Smith recognized that the canals in the area passed through the same strata in the same order, and he began to project the layers from canal to canal and into the coal mines. He was the first person in the world to recognize that the layers are consistent across broad areas -- a revolutionary concept so profound and yet so foundational that we take it for granted today. But it is the basis of everything in understanding the surface of the Earth!
William Smith later purchased property at Tucking Mill just SW of Bath. Local literature tells all about it.
Tucking Mill is lately reserved for disabled folks, which I hope William would appreciate. It's only a couple of miles west of Bath, across the hill.
This plaque has long been on the house next to the one William Smith lived in, according to researcher and writer Simon Winchester.
This is the house with the plaque...
...and this is the house William Smith actually lived in according to Simon Winchester's research. Both houses are private residences. Location: 51.352662, -2.337689
I think it curious that the British government and scientific societies have not preserved these historic homes and opened them to the public. They are important scientific landmarks the likes of which other sciences and other governments have set aside to preserve.
Access to Tucking Mill is this narrow, single-lane road -- another reason these houses should be recognized and made suitable for public visitation. Be extremely cautious if you plan to visit!
While formulating his scheme for expanding his geologic map across England, William Smith visited York. The stately York Minster, largest Gothic cathedral in northern Europe, was built from 1220 to 1472 of magnesium-rich limestone similar to the golden Bathstone.
Its 230 foot tower was a marvel for its day, and today offers 360 degree views of York and Yorkshire. York is as charming, scenic, historic, and interesting an English city as could be! I'll have a separate post on the town later.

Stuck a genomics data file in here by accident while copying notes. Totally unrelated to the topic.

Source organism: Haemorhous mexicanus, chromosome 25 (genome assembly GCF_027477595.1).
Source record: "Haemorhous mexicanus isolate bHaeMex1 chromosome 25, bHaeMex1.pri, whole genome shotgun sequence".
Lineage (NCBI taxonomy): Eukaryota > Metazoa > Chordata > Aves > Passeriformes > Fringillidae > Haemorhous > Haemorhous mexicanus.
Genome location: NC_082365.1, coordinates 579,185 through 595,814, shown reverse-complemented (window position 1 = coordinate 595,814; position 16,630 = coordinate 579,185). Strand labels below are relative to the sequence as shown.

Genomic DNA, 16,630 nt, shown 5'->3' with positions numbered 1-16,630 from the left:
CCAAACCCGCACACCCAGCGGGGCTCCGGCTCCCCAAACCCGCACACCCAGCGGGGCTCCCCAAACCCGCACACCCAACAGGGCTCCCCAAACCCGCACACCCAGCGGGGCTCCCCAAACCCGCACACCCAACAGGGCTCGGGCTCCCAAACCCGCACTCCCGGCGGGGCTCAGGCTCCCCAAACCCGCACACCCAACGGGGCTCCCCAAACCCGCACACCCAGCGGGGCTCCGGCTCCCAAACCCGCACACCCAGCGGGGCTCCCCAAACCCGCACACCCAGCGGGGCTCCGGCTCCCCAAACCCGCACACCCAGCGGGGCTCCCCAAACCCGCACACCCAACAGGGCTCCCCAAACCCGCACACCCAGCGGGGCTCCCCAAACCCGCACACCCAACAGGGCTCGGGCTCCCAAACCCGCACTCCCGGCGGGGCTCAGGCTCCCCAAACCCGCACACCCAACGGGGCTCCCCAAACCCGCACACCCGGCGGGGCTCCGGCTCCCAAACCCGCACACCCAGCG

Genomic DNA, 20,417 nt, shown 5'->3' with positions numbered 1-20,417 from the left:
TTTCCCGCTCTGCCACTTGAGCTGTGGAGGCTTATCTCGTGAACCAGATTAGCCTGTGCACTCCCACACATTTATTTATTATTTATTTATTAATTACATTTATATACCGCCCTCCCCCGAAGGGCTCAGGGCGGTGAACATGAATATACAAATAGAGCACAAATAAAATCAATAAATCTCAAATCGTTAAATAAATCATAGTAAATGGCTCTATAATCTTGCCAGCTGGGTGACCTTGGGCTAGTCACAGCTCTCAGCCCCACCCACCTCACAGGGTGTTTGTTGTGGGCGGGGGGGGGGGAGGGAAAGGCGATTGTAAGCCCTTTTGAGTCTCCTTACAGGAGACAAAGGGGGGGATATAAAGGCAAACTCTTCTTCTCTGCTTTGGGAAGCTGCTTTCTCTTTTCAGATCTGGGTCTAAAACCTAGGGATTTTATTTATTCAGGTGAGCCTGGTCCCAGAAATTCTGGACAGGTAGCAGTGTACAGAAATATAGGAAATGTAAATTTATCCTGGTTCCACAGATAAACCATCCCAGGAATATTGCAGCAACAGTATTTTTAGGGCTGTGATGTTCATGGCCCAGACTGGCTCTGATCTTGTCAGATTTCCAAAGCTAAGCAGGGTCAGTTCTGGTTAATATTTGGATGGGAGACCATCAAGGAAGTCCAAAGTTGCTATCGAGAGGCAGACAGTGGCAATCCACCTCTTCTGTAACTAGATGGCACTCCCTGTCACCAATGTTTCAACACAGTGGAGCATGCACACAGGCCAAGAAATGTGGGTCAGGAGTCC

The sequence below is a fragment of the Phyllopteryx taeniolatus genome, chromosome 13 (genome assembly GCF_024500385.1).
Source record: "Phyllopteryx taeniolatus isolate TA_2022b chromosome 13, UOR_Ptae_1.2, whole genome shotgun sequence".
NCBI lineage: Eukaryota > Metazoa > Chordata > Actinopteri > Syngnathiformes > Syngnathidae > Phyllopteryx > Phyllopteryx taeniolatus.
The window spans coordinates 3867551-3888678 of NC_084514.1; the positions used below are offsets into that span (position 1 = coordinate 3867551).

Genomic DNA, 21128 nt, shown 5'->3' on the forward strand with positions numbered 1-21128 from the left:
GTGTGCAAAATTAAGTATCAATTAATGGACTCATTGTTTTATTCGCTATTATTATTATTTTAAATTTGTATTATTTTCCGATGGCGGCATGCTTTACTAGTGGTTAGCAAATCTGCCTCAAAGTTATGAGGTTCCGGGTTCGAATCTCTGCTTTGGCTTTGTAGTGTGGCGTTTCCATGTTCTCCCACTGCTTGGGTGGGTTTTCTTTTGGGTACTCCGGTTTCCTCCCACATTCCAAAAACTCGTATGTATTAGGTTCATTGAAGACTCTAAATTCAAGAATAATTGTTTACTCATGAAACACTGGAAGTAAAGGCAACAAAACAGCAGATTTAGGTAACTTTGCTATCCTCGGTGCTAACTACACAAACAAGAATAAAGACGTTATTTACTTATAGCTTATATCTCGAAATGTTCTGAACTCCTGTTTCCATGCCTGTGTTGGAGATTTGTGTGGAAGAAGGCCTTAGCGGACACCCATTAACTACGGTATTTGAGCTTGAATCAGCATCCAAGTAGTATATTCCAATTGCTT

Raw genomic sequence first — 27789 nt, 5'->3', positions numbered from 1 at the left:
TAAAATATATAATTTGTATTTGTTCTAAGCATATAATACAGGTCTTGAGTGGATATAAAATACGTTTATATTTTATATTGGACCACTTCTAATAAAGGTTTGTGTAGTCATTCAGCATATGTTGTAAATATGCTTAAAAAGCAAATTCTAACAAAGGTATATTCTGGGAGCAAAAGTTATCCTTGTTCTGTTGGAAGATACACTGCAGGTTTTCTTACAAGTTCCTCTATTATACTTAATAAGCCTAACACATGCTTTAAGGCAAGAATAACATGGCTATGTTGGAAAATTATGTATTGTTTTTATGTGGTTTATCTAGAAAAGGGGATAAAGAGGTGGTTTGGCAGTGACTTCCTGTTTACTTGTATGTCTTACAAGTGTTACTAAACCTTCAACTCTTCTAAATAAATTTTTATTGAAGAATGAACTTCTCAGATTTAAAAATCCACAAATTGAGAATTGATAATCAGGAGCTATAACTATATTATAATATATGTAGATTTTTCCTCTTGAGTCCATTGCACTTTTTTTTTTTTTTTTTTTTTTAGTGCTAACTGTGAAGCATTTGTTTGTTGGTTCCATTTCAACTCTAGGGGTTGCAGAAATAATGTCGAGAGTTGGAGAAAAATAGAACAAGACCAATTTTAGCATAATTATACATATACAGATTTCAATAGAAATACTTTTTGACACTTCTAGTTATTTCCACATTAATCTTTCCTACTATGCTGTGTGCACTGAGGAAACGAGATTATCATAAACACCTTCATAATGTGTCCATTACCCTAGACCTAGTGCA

York Minster, like most centuries-old structures, is in constant need of maintenance. When you visit, you'll see evidence everywhere of an ongoing program of stone replacement. As beautiful and grand as the cathedral is, I was disappointed at how much York Minster has eroded over the centuries, and how dirty most of the stained glass is.
Here's a comparison of the old and new limestone.
Some thin depositional beds in the limestone are a bit more resistant to weathering than others, as evidenced here. These are where bits of dolomite or quartz were deposited on the seafloor from storms or variations in sediment supply.
More weathering of variably resistant depositional layers.
One of the most severe kinds of stone weathering is spalling, the peeling off of outer layers. Water dissolves calcium out of the limestone, while ice wedges microcracks open, causing layers to peel off.
A different kind of weathering is the effects of millions of shoes on the floor. Limestone and marble aren't very durable, but they were easier to locate and cheaper to cut than something harder like granite or quartzite.
When you visit, be sure to pay the fee to climb to the roof and tower!
You'll cimb up hundreds of stone spiral steps like these. It's a bit claustrophobic!
You'll walk among the structure and lead roof, where the antiquity of the cathedral become strikingly apparent by the weathering.
I am enamored with flying buttresses! They were a brilliant stroke of genius from the minds of medieval builders that allowed walls to get taller without buckling outwards.
View from the central tower to the west over the front towers.
View to the east, showing more of York. Notice the ancient city wall near the far trees. You can walk its entire length.
This is a historically monumental view! William Smith brought two interested members of a canal committee (a notable post in 1794) named Palmer and Perkins here, where for the first time he publicly proclaimed and tested his hypothesis about continuity and predictability of strata. Looking northward to the Yorkshire Moors hills, William predicted what rock layers he would find there based on his hypothesis -- not just one layer, but the whole stack of layers and the details of what they would find in each one, and how they compared to the ones he had mapped in canals and coal mines far away near Bath. Traveling to the hills, they discovered William was right, and word began to spread of his amazing work. The arrow points to the ancient Kilburn white horse.
This sign on the York Minster tower shows landmarks.
To go down, you'll again be on the roof to transfer over to the south tower.